Ok, so Superman The Escape is undergoing its revamp and is closed until 2011, Dťjŗ vu was closed for maintenance and the water rides (apart from Jet Stream) were closed for the season but that still left 12 monster rollercoasters up and running and, as far as I could tell, running on full capacity with no breakdowns all day.
The staff were brilliant - friendly, helpful and enthusiastic, the food we had on park was very good indeed and, compared to Knottís Berry Farm, extremely good value, there was little or no queuing all day and despite not being heavy on the theming, Magic Mountain is a very nice place to be thanks to lots of trees, extensive landscaping, fountains, waterfalls and all the rides being in gleaming, pristine-looking condition.
First up was Tatsu - the one ride Iíd been looking forward to more than any other. And what a superb ride it is, everything that Air should have been. Itís big, itís fast, itís forceful and the pretzel loop is just insane. Surprisingly though, not the best ride in the park. I thought it would be, but it isnít.
Viper is an awesome coaster, much much better than I expected. Donít let the Corkscrew-style trains and the Vekoma-esque track fool you, this is not the rough-as-hell, bash you-in-the-ear kinda ride you might think. Itís smooth, powerful, has a fantastic, old-school track layout (double in line vertical loops, double corkscrews etc..) and, most importantly, is really, really BIG. The fact that it was featured in True Romance - one of the best films of the 90ís - is an added bonus.
More coasters followed: Goliath was great (230ft hyper - fantastic), Batman the Ride (one of the best B&M inverters Iíve been on and proof that size isnĎt everything), Colossus (classic woodie similar in ride experience to Blackpoolís Big Dipper), Scream (B&M floorless similar to Kraken, although let down slightly by the abandoned car-park theming), Terminator Salvation (brilliant GCI woodie with great theming, completely different to the awful Ghost Rider and my new favourite woodie), Riddlerís Revenge (B&M stand-up coaster, biggest in the world and very good indeed), Ninja (suspended coaster a la Chessingtonís Vampire, only bigger and better), Revolution (worldís very first vertical loop) and Goldrusher (average mine train). So far, so predictable, so good. However, something was missing. While all these coasters so far have been very good indeed, excellent even, there was nothing that really blew me away, nothing that was a world away from rides Iíve been on before. Ok, it was time to ride X2.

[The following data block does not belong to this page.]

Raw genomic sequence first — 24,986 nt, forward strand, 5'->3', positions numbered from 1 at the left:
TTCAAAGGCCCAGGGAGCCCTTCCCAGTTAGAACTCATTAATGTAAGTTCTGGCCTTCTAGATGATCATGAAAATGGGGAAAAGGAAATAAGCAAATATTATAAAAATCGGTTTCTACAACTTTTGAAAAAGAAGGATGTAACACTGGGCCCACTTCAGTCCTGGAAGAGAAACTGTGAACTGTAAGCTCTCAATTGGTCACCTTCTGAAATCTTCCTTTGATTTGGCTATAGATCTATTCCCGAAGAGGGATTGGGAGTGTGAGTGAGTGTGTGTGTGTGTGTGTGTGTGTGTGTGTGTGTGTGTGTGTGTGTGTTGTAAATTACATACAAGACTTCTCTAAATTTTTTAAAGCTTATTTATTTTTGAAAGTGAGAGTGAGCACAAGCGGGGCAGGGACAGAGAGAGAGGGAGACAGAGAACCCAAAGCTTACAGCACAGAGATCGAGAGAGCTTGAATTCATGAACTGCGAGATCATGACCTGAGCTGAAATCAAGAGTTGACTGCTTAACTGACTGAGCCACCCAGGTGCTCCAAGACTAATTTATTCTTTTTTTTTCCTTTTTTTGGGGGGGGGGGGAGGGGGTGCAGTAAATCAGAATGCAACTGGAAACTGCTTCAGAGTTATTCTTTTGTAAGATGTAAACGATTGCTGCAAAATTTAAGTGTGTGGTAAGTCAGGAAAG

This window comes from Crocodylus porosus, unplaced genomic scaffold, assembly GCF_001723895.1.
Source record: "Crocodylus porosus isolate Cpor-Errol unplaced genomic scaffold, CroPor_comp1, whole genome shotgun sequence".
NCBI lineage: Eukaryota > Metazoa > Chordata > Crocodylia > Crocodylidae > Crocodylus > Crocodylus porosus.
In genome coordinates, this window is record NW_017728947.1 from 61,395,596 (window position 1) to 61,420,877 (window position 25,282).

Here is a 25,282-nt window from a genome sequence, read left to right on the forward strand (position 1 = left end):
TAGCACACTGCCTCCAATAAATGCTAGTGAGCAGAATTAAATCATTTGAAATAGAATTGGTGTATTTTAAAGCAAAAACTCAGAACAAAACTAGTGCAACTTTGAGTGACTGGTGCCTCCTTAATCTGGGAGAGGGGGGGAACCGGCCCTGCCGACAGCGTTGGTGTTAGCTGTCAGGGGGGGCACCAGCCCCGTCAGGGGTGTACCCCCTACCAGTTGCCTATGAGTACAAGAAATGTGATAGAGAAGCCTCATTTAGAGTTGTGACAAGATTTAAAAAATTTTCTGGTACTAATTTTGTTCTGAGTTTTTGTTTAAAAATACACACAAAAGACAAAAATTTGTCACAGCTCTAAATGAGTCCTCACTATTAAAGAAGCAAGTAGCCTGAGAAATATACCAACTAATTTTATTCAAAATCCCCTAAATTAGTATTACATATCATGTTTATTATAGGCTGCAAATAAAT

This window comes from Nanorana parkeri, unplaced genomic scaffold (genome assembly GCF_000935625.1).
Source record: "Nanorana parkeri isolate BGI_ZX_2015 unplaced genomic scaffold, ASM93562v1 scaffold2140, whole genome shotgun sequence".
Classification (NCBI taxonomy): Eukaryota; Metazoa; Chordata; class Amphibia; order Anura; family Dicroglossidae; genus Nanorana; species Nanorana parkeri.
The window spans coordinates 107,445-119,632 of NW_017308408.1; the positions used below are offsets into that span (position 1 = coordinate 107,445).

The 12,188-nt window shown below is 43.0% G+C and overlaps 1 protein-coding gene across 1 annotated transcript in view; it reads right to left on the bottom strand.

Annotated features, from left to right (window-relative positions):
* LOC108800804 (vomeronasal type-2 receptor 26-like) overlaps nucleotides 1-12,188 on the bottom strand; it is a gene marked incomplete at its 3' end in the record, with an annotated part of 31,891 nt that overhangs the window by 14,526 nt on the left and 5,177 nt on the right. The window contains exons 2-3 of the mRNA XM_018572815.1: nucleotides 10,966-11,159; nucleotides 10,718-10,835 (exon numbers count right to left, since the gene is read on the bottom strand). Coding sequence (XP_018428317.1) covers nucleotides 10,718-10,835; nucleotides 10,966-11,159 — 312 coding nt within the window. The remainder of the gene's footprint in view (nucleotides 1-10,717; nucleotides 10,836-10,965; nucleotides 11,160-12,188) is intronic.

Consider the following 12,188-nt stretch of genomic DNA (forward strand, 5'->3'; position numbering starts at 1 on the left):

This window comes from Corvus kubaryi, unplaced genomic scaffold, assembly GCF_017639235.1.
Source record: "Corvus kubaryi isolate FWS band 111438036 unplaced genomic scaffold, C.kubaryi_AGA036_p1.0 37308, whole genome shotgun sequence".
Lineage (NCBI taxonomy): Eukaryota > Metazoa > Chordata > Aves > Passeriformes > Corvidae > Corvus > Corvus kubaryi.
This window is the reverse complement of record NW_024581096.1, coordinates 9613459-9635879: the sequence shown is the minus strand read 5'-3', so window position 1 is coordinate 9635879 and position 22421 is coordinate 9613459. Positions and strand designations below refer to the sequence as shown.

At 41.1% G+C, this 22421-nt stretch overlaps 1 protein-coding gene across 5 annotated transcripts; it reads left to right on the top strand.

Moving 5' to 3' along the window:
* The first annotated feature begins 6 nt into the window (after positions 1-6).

Tatsu is amazing, but if youíve been on Air, nothing that new. Scream is a belter, but no better than Kraken. Goliath? Yeah yeah, good but not as good as, say, Silver Star. Riddlerís Revenge? Yeah but itís only like a (much) better version than Shockwave, right?

But X2? This was something different, something new, something unlike anything else anywhere in the world. Posters in the queue line proclaimed that X2 is ĎGround Zero for a new generation of thrill-seekersĎ and ĎToday is the first thrill of the rest of your lifeí. Bold words. For once though, these posters were right on the money. As I stated at the beginning, this is the coaster that has finally knocked the legend that is Nemesis off my number 1 spot. I absolutely loved it. Itís mental, itís monstrous, itís spectacular, it is, if truth be told, completely preposterousÖ but the surge of adrenalin it provides is unlike anything else Iíve experienced since, wellÖ since that fateful day in Staffordshire 1994 when I rode Nemesis for the very first time. It might not be pretty, or subtle, or themed to perfection but itís the first coaster in over a decade that has made my legs go all wobbly afterwards, my heart pound its way clean out of my chest and my head spin with questions like ďWTF just happened?Ē
Ride it. Ride it now. If you love coasters, make this your next must-do ride. Youíll thank me for it, I promise.

On the day I was there, SFMM was open til 7pm which, coupled with the almost complete absence of queues, gave us ample time to stroll leisurely around the park going on every ride we wanted to and still have enough time to do the best rides again in the dark (Tatsu, Batman, Viper and X2), rounding off one of the best theme park days Iíve ever had on one of the best holidays Iíve ever had.

Like I said earlierÖ one very happy Howie!
Thanks for reading.